LEGO Sorting

I am in the process of changing the LEGO sorting scheme I had as a child to something better. These are my thoughts and experiences on how to organize LEGO. The general goal is to sort by both type and color; that is, for each type, have several bins, but not one for each color. For a discussion about performing the sort, check out how to Sorting LEGO Faster.

View the results here or continue reading to see how I got there.

To give you some perspective, the size of my collection is about 50,000 pieces, not including the pieces used in my Capitol Project.



A collection of links to other LEGO sorting pages I found insightful.

* I would strongly recommend this sorting method for those who have a smaller collection of LEGO, but one where sorting by color is not enough. Presumably if you had dozens of sets or around 10,000 pieces. The method I will be using is heavily influenced by this scheme.

Summary: sorting by color is not generally helpful as tiny parts are hard to find. Sorting by type means you must bring out many, many bins to make a project. In general, I am applying this method to a sub-set of my parts that I am using for my Nebraska State Capitol Project, see the Case Study section below.

Old Way

I have had my LEGO sorted for a long time, but they have been sorted largely by color. Thus all my gray bricks (all shades) have been in a single large tub, same for the other colors. This makes it especially hard to find small parts of a given color. Each color was stored in its own drawer. One plus to this method is that it is very easy to sort (which is half the battle). This is step 7 in Evad’s post. I have been stuck at step 8 for a while.

Aside from color, I have also sorted out a few other categories:

  • Baseplates
  • Tiles
  • Wheels
  • Clear + Windows
  • Minifigs, animals and their hand-held accessories
  • Technic parts have had their own sorting scheme that will not be covered here

New Way

This is a work in progress (both in theory and execution). The general concept is to sort by piece type, but only combine a few colors at a time. For example, put all the blue and yellow 2xN bricks in the same tub. Referencing back to Remy’s post, my goal is probably step 13 or step 14 - with the large pile of stuff waiting to be sorted lying in my brick sorters (see Hardware).

Ideally, I would like to bring out as few bins as possible for any creation. I would also like to complete my sort too! I do not have enough pieces to sort by type and color.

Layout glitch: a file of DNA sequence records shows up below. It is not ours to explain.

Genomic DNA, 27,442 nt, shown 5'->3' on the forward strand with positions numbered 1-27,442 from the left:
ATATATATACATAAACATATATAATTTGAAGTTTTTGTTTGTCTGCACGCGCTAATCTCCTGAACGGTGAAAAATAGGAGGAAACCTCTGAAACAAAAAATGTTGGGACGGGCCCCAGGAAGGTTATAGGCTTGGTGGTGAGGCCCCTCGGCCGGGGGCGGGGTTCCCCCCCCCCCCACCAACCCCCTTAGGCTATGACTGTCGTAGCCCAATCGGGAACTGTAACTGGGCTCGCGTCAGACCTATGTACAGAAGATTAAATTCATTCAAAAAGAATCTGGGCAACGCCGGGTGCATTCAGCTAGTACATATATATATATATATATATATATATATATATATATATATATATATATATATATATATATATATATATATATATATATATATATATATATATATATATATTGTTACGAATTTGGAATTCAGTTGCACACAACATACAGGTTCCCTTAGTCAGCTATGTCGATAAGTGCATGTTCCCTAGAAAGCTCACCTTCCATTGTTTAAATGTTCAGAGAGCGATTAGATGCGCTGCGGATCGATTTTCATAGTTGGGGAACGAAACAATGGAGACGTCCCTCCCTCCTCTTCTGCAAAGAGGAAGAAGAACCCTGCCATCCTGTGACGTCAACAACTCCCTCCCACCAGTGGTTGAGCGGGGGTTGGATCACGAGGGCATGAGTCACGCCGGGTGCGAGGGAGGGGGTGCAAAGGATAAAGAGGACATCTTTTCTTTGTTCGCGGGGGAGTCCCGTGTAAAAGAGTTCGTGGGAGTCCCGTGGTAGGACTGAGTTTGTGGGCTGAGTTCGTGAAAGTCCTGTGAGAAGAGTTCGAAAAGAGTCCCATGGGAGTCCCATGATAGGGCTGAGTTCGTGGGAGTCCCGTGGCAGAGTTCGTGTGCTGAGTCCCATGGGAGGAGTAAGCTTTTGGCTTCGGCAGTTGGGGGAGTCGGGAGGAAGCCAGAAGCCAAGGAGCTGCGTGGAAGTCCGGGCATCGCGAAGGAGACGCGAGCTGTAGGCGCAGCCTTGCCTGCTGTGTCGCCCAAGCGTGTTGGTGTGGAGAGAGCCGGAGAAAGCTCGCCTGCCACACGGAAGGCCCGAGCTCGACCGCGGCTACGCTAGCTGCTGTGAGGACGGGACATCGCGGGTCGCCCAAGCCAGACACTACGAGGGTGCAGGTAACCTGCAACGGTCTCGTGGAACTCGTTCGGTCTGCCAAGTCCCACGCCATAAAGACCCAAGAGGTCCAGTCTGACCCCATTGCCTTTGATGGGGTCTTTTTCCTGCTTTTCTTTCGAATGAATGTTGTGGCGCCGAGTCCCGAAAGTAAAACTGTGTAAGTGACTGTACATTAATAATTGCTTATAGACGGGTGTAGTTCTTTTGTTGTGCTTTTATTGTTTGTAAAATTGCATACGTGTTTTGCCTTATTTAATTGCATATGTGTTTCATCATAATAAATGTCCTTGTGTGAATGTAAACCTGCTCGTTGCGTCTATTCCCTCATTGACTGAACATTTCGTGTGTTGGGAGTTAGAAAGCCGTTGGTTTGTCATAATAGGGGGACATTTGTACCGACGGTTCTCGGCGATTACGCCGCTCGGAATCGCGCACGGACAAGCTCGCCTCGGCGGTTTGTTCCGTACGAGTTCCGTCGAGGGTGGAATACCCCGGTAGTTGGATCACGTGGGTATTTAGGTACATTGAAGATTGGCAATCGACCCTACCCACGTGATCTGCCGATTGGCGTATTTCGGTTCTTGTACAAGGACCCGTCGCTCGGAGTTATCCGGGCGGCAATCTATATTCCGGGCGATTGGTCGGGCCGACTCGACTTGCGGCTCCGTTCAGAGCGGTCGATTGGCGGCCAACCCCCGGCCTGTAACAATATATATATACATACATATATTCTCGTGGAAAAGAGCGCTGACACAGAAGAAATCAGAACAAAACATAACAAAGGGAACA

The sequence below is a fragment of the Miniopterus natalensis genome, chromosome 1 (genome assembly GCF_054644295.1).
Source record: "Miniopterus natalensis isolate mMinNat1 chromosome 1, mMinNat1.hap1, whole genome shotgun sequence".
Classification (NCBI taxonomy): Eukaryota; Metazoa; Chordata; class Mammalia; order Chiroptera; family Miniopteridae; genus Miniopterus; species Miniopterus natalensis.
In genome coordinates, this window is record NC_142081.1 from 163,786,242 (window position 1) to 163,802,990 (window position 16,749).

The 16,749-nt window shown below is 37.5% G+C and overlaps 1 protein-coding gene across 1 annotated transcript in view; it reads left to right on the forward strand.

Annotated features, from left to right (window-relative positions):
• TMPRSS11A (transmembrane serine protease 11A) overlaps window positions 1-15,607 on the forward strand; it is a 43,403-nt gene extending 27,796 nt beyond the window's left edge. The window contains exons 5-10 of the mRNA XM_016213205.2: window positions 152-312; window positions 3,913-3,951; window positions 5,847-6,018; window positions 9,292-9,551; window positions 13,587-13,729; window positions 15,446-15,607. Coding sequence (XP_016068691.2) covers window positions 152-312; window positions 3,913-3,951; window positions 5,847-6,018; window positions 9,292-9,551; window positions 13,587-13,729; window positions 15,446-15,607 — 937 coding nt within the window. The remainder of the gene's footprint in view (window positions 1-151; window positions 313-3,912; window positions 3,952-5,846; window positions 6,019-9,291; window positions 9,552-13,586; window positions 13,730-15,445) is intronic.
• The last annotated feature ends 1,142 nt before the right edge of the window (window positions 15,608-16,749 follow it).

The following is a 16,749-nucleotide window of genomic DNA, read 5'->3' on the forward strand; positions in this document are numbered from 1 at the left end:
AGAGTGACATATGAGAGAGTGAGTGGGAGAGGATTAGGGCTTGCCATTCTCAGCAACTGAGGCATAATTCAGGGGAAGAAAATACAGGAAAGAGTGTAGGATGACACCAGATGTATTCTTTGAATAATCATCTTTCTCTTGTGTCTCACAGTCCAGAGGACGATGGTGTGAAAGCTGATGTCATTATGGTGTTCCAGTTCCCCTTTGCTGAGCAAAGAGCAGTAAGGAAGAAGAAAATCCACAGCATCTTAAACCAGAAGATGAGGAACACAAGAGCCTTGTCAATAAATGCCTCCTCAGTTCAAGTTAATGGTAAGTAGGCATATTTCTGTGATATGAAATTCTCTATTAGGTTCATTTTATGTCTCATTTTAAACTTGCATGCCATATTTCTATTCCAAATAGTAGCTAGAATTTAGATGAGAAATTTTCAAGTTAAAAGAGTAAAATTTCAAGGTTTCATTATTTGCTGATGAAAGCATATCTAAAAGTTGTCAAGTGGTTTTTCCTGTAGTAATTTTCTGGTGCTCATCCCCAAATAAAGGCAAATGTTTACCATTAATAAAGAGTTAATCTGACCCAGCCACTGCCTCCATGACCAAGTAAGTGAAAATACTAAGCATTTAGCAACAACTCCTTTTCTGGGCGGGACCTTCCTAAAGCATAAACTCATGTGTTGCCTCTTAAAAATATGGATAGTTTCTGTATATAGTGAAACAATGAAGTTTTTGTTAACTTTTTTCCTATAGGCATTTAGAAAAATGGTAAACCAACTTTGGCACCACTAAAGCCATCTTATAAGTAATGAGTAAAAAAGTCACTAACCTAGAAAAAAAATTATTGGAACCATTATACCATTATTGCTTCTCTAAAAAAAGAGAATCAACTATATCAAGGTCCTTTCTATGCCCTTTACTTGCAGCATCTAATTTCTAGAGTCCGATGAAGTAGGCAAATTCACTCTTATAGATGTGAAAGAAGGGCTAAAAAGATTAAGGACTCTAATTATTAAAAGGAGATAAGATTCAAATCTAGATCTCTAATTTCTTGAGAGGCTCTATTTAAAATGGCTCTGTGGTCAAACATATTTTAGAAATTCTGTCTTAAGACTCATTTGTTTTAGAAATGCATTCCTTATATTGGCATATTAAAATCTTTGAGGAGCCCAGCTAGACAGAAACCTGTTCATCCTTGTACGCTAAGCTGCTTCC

I have been purchasing 6 quart clear Sterilite containers when they go on sale (see image below). Drawers are more expensive, but you must provide your own shelf-space for containers. These containers are about $1 a piece on sale or in bulk.

Clear Sterilite Container
Clear Sterilite Container

I also have the draws I have had since I was a child. I have 3 that are multi-gallon size, half dozen gallon sized square, three gallon sized flat and a half dozen smaller ones. I plan on using these for less used parts.

The larger your containers are, the more general your catagories must be. Sorting by exact part requires hundreds of small bins as there are hundreds of parts.

I own two tiered LEGO sorters:

Tiered LEGO Sorters: Box 4 Blox (left) and Sort & Store (right)
Tiered LEGO Sorters: Box 4 Blox (left) and Sort & Store (right)

I plan on using one of these as my unsorted bucket (when it gets full, time to sort again) and use the other one to sort my bins while building. For instance, I would dump my 1xN bricks in to get find the 2xN ones faster; then dump the sorter back into the bin when I have all of those little ones.

For what it is worth, I like the official LEGO Sort & Store better than the Box 4 Blox, though the Box 4 Blox does hold more.

Now seems like a good point to describe the area I have available for storing and working with my LEGO. I have got one half of the large room in our basement. This gives me two walls and roughly 8x12 sqft of floor space. I do have some shelves and tables to use for storage and I have a separate table for working on they LEGO. This table used to be a flat door; my father made it for me years ago (best Dad ever!). In my first childhood home, I even had my own LEGO room.

Sorting by Part

My initial plan is to sort the following parts into containers and combine just a few colors per container:

  • 1x1 plates and bricks, including those with clips
  • SNOT (Studs Not On Top)
  • 1xN Bricks
  • 2xN Bricks
  • 1xN Plates
  • 2xN Plates
  • MxN Plates
  • Slopes
  • Arches/Tiles
  • Everything else - See [#The Rest] below

As bins fill up, I will have two options. My first one is to separate on size. 2x2 and 2x3 brick separate from the other 2xN bricks, for example. The second is to sort out the colors. I like the first approach because it seems to be a natural extension, but if I use my LEGO sorters when I am searching, this may not be an issue.

Sorting by Color

My plan is to combine the following colors (Bricklink color IDs shown, names are my own):

  1. Blue (7) Yellow (3) Orange (4)

  2. Red (5) White (1) Medium Blue (42) Dark Blue (63)

  3. Old Gray Light (9) Old Gray Dark (10) Old Brown (36) Green (6)

  4. Light Bley (86) Dark Bley (85) New Brown (88) Lime Green (34)

  5. Tan (2) Black (11) Sand Blue (55) Brick Red (59)

  6. Transparent

  7. The rest

The ten most common colors are: Black [23] White [13] Red [12] Old Gray Light [9] Yellow [9] Blue [8] Light Bley [6] Dark Bley [5] Green [2] Old Gray Dark [2] -Peeron - Where [N] is relative quantity.